Events must be experienced directly
It’s important to remember that in first person, the viewpoint character can only report on events that they know about or experience directly.
I am getting ready for bed. I hear a man open the front gate. He hides behind the rhododendron bush.
Our viewpoint character won’t know that someone is lurking in their front garden unless they look out of the window or go outside.
I am getting ready for bed. I freeze. Was that the click of the front gate? I swallow and peek through the curtains. A figure dressed in dark clothes disappears behind the rhododendron bush.
The intimacy of first person can draw the reader in and create an intense experience especially if the narrator is a deep thinker.
Overuse of I
One of the disadvantages of using first-person point of view is the constant use of I. This is one of the reasons some readers avoid books written in this point of view.
A stream of I did this’ or I’ said that’ or ‘I heard him’ is repetitive and can become tedious to read. Using thoughts, actions and emotions along with observations of the character’s surroundings will help avoid repetition and create compelling reading. This will show the reader the character’s experience rather than telling them. Consider the examples below:
I felt a hand grip my wrist.
A hand gripped my wrist.
I heard the sound of a piano.
The tinkling of piano keys filled the room. Was it Mozart?.
I saw a man run out of the bushes.
A man ran out of the bushes.
I always got emotional listening to Christmas carols.
My eyes pricked with tears. Christmas carols always got me.
I smelled the fish on my plate. It was off.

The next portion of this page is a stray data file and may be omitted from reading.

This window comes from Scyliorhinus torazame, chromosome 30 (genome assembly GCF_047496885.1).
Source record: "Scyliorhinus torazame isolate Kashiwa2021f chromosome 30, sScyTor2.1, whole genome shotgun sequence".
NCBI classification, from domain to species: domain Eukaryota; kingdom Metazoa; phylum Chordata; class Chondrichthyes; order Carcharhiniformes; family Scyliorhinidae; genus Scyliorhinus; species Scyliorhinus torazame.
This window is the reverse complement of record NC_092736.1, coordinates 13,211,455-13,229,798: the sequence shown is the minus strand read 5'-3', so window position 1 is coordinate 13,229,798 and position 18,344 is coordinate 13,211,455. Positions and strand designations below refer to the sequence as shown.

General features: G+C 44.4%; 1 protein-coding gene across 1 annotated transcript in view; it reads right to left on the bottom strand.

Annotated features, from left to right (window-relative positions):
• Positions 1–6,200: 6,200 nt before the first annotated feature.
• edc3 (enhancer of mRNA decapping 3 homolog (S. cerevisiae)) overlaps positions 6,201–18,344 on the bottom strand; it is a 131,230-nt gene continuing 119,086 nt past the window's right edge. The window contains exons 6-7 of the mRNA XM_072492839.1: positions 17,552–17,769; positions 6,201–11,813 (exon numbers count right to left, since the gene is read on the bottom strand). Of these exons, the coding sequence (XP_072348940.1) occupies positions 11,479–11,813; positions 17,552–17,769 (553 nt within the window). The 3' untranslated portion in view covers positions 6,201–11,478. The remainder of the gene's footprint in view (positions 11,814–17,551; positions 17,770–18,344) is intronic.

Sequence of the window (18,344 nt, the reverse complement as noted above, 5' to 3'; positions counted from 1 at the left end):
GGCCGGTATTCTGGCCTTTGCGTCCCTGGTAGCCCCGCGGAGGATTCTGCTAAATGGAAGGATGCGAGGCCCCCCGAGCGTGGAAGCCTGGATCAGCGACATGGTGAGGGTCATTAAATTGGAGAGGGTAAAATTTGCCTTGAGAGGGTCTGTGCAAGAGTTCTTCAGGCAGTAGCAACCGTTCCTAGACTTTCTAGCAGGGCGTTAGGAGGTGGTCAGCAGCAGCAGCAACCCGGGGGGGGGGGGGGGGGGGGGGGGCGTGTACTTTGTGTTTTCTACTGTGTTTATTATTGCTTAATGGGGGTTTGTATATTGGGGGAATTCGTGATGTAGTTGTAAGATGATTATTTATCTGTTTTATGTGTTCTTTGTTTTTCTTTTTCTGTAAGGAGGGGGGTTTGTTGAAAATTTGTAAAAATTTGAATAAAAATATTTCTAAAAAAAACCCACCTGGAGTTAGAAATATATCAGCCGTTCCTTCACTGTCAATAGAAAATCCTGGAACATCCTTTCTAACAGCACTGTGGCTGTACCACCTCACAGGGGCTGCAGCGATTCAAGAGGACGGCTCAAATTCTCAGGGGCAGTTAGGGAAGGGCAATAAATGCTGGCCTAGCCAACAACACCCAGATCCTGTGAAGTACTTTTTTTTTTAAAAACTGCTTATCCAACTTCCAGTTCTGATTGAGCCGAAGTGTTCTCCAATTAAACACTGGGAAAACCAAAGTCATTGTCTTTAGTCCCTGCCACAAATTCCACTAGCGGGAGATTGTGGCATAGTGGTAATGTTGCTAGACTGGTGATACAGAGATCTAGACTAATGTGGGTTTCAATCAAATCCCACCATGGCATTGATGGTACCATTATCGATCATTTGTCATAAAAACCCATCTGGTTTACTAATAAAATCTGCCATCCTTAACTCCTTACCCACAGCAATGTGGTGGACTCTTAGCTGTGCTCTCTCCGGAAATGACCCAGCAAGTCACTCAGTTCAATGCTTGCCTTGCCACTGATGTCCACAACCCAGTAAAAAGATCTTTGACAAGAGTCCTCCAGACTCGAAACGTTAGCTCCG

The fish did not smell right. My stomach flipped.
The example below shows that first person does not need to be all about I.
The fear pulsing through my body begins to abate – this is not the terrorist I expected. This is someone’s grandmother. We are a long way from safe, but if the others are like her…
It’s clear that I’m not the only one to have this thought, because those passengers who are standing begin to move towards her as if by some pre-arranged signal. My mind begins to race thinking ahead to when we have her on the floor. There are plastic restraint cuffs in the crew lockers, and, however many of them there are, there are more of us and all we have to do is—
Hostage by Clare Mackintosh, Chapter 29, Kindle edition
Second-person point of view uses the ‘you’ pronoun and addresses the reader directly, as if the narrator is having a conversation with them. The reader often feels like a character in the story, which can feel disconcerting. Second-person point of view can be a bit sinister to read, but this is great for creating suspense and intrigue.
It’s unusual to find books written entirely in this point of view as it can be challenging to write.
The extract below is from page 9 of Bright Lights, Big City by Jay McInerney.
You cross under the rising stanchions of the old elevated highway and walk out to the pier. The easterly light skims across the broad expanse of the Hudson. You step carefully as you approach the end of the rotting pier. You are none too steady and there are holes through which you can see the black, fetid water underneath.
Part two of this article discusses the three third-person points of view.
- Decide how you are going to use point of view in your book and whether you will have one point-of-view character throughout, per chapter or per scene.
- Switching point of view haphazardly is called headhopping, which is confusing for your reader. The reader needs to know whose head they are in at any one time.
- First person is a great choice if you want to give your reader an immersive experience with a close narrative distance. But remember you are limited to what your viewpoint character knows or experiences.
- Second-person is fabulous if you want to create suspense. The reader will feel as though they are a character in the story as they are being addressed directly, which can be unsettling.
Anything You Do Say, Gillian McAllister, Penguin Books, 2018
Bright Lights, Big City, Jay McInerney, Bloomsbury, 2017
Hostage, Clare Mackintosh, Sphere, 2021